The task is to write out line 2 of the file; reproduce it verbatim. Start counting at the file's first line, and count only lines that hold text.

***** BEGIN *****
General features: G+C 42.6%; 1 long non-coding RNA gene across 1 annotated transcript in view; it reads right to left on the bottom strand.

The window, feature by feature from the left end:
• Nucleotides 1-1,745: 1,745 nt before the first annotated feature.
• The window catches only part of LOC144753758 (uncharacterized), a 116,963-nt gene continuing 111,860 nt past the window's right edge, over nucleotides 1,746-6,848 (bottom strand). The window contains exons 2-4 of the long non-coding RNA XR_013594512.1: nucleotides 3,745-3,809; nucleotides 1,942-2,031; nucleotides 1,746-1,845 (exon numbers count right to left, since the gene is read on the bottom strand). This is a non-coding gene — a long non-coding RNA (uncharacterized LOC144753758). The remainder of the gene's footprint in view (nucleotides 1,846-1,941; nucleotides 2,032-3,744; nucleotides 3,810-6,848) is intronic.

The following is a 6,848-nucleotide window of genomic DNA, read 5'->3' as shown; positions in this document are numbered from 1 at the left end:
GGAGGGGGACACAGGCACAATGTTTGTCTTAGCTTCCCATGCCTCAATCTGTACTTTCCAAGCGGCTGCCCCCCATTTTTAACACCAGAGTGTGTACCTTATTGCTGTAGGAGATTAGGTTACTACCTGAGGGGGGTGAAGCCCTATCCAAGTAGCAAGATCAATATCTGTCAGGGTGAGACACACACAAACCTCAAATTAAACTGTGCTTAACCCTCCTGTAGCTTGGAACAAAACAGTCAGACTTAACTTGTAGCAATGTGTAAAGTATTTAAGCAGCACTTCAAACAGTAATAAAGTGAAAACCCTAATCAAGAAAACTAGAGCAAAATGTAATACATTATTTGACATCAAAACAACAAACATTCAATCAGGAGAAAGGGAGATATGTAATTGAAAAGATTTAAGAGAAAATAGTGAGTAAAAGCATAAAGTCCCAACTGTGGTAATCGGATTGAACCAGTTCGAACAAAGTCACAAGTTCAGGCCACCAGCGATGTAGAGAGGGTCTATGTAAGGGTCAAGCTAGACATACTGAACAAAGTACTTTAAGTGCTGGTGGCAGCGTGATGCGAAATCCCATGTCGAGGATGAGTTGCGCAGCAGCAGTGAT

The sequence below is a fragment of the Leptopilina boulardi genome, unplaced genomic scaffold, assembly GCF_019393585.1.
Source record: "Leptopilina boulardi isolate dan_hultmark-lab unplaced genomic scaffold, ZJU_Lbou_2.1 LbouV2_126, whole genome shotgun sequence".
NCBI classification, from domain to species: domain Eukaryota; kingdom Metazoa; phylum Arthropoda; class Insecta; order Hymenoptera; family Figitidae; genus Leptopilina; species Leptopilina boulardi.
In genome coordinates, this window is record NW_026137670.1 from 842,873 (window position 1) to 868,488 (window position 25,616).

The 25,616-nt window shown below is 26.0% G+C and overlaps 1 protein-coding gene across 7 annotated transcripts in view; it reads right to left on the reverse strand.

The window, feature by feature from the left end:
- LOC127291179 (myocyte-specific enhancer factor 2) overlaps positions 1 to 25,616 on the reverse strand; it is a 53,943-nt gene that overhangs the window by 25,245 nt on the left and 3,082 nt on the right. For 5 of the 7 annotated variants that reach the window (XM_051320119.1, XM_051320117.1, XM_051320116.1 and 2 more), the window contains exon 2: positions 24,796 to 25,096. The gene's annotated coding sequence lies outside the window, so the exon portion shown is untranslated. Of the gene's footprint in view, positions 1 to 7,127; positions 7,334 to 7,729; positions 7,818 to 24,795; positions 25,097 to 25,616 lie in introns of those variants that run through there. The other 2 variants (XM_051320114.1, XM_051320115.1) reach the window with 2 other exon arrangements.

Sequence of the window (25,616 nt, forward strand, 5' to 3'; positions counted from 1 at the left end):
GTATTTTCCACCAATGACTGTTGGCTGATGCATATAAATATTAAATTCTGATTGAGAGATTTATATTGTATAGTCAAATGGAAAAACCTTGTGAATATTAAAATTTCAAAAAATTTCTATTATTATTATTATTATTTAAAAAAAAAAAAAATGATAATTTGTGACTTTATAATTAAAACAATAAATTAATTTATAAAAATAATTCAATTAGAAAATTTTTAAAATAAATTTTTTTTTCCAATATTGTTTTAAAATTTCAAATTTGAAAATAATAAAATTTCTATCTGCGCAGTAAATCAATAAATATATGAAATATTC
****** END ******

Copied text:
The window, feature by feature from the left end: